Personally, I sort of enjoy thinking of myself as an ignoramus wandering in the twilight of learning.

  • At 2/02/2008 08:48:00 PM, Blogger Simplicius wrote…

    You can be permanently, physically and mentally altered by an image.

    Two g*rls, one c*p.

    I didn't watch it--just reactions to it--because I knew I might end up like that poor gentlewoman. (I'm a delicate soul, really.)

    And if you don't know what I'm talking about, trust me, you're better off for not knowing.

    Is the NY Review of Books edition good, Inkhorn? And complete? I kind of assumed there must be something wrong with it, given the affordable price.

     

  • At 2/02/2008 09:05:00 PM, Blogger Inkhorn wrote…

    I have no idea what you're talking about.

    The NYRB edition is just the old 1932 Everyman's Library edition, reissued with a very brief new intro, so, no, it's not good -- though it is complete, and I can afford it and feel OK about writing in it, and I think it's basically fine for a reading text. I certainly wouldn't cite from it, and I would want to consult a real edition before doing any actual work. Even from a casual reading you can see that there are clearly issues. One is that the translations of the Latin passages are -- well, quaint, at best. For instance, one quote in which the speaker swears by Jupiter is translated: "Man alive!" They give the gist, always, but they aren't exact at all, as I can tell even with my crappy Latin.

     

  • At 2/02/2008 09:13:00 PM, Blogger Inkhorn wrote…

    Oh, and it has on the back what is perhaps my favorite ever blurb, from Angus Fletcher:

    "One of the maddest and most perfectly paranoid, obsessively organized, etceterative assaults on the feeble human powers of concentration ever attempted."

    When he says, "feeble human powers of concentration," he's talking about me.

    Etceterative is an awesome word.

     

  • At 2/02/2008 11:20:00 PM, Blogger Erasmus wrote…

    ... provided they are sleek, well groomed, and good-looking ...

    The standards have really dropped since Burton's day.

     

  • At 2/02/2008 11:39:00 PM, Blogger Flavia wrote…

    I bought that same edition, also several years ago, with the same ambition of just sitting down and reading the damn thing through.

    I had the same thought about Pepys's diary. And Proust. And the Life of Johnson. And I always sputter out around page 200.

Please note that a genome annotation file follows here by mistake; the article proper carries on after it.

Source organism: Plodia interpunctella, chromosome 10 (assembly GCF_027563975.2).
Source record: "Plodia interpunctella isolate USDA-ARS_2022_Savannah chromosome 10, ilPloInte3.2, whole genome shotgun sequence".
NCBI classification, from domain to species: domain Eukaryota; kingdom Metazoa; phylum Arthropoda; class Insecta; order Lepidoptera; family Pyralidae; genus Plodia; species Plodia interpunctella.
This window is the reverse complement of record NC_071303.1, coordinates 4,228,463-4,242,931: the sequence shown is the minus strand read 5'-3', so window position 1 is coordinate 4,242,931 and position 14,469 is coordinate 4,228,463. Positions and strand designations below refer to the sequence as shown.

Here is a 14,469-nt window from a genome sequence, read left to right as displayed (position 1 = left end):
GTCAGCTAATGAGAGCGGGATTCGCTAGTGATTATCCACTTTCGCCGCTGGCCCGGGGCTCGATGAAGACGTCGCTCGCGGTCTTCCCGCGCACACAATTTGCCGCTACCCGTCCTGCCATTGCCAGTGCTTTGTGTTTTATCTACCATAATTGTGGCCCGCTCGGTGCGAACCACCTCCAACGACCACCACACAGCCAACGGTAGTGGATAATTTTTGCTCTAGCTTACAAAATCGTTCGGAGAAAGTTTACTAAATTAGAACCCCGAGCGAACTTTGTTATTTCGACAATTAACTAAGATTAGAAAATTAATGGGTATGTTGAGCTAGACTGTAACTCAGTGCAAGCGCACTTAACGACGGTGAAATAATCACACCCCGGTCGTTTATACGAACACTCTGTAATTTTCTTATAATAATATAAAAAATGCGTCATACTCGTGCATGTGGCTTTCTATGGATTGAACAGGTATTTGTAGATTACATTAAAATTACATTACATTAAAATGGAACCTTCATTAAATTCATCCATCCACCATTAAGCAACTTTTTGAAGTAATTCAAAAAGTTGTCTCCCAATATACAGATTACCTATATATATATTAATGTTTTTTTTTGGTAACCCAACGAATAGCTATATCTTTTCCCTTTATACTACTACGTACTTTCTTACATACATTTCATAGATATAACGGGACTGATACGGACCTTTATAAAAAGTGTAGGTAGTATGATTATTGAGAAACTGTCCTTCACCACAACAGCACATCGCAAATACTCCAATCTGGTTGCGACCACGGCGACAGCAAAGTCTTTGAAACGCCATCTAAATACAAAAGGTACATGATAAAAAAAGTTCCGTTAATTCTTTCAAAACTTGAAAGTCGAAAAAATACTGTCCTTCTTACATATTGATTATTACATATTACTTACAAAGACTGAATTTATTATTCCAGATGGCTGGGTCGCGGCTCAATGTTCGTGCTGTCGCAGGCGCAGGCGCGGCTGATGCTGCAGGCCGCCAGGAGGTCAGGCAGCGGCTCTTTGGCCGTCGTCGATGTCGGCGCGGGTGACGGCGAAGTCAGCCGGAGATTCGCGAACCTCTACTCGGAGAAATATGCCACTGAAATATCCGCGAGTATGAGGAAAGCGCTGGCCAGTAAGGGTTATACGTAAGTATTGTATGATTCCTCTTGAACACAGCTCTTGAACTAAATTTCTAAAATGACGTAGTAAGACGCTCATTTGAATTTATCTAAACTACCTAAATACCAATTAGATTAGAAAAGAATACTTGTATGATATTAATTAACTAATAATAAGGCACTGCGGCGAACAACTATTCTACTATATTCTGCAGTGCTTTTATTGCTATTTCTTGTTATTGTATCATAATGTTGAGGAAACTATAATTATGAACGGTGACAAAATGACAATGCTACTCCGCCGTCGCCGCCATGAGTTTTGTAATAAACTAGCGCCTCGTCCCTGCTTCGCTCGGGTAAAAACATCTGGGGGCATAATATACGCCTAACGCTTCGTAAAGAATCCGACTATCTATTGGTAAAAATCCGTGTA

Well. The volumes all look very handsome on my shelves.

     

  • At 2/04/2008 09:45:00 AM, Anonymous Piers wrote…

    I have to admit loving this edition, not because I've made it all the way through, either, but because of the editor's other books. Holbrook Jackson was so taken with Burton, and with book collecting, that he wrote a six-hundred page pastiche of the Anatomy, entitled The Anatomy of Bibliomania (Recently reissued by U Illinois Press). Just as mad, just as verbose, and just as filled with insane trivia and quotations--it is wonderful for finding obscure book history stuff on any given topic.

     

  • At 2/04/2008 07:55:00 PM, Blogger Inkhorn wrote…

    Piers: Thanks for mentioning it; I hadn't heard of that book. A year from now, when I finish Burton -- or when I admit that I'm never going to finish Burton -- I'll have to check it out.

    Flavia: I'm now on my second failed go-round with Proust. In fact, I made it less far the second time than the first. But yes -- handsome volumes.

    Erasmus: I didn't transcribe the bit where Burton complains about the plague of sweatpants and Hollister hoodies.

     

  • At 2/10/2008 01:18:00 AM, Blogger muse wrote…

    These are my favorite bits from the A of M, though I haven't read much further- I do like the section on how womens' melancholy differs from mens', though. I have a wonderful old facsimile edition (from AMS I think- it's in my office and I'm at home at the moment), though I'd rather have something with better notes. I applaud your determination, Inkhorn! You are doing exactly what I planned to do someday and haven't gotten around to doing (I'd also like to read Browne's Religio Medici straight through). But I can wait until after tenure, right?